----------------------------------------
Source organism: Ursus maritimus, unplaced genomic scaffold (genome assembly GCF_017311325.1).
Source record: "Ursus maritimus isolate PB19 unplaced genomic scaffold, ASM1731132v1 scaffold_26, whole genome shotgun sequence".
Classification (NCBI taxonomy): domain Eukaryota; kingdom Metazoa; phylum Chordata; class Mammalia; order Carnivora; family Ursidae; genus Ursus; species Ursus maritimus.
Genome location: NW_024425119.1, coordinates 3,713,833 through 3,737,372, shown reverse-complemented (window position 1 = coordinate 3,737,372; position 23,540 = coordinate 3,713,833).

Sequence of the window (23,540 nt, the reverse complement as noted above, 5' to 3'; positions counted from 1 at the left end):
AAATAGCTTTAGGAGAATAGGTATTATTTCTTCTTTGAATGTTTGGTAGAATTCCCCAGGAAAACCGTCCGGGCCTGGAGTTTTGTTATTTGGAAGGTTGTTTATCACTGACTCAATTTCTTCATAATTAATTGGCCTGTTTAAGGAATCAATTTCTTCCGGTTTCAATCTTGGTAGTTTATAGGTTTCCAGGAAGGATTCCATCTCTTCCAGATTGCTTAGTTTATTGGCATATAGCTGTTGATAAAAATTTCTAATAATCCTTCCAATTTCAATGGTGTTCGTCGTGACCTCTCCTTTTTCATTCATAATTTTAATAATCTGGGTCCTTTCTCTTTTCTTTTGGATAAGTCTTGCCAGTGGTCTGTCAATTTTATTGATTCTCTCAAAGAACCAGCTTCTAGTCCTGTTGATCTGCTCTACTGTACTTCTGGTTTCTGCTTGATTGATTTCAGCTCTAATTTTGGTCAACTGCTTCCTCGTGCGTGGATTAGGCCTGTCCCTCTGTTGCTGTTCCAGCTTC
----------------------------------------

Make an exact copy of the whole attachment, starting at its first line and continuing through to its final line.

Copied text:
Source organism: Ursus maritimus, unplaced genomic scaffold (genome assembly GCF_017311325.1).
Source record: "Ursus maritimus isolate PB19 unplaced genomic scaffold, ASM1731132v1 scaffold_26, whole genome shotgun sequence".
Classification (NCBI taxonomy): domain Eukaryota; kingdom Metazoa; phylum Chordata; class Mammalia; order Carnivora; family Ursidae; genus Ursus; species Ursus maritimus.
Genome location: NW_024425119.1, coordinates 3,713,833 through 3,737,372, shown reverse-complemented (window position 1 = coordinate 3,737,372; position 23,540 = coordinate 3,713,833).

Sequence of the window (23,540 nt, the reverse complement as noted above, 5' to 3'; positions counted from 1 at the left end):
AAATAGCTTTAGGAGAATAGGTATTATTTCTTCTTTGAATGTTTGGTAGAATTCCCCAGGAAAACCGTCCGGGCCTGGAGTTTTGTTATTTGGAAGGTTGTTTATCACTGACTCAATTTCTTCATAATTAATTGGCCTGTTTAAGGAATCAATTTCTTCCGGTTTCAATCTTGGTAGTTTATAGGTTTCCAGGAAGGATTCCATCTCTTCCAGATTGCTTAGTTTATTGGCATATAGCTGTTGATAAAAATTTCTAATAATCCTTCCAATTTCAATGGTGTTCGTCGTGACCTCTCCTTTTTCATTCATAATTTTAATAATCTGGGTCCTTTCTCTTTTCTTTTGGATAAGTCTTGCCAGTGGTCTGTCAATTTTATTGATTCTCTCAAAGAACCAGCTTCTAGTCCTGTTGATCTGCTCTACTGTACTTCTGGTTTCTGCTTGATTGATTTCAGCTCTAATTTTGGTCAACTGCTTCCTCGTGCGTGGATTAGGCCTGTCCCTCTGTTGCTGTTCCAGCTTC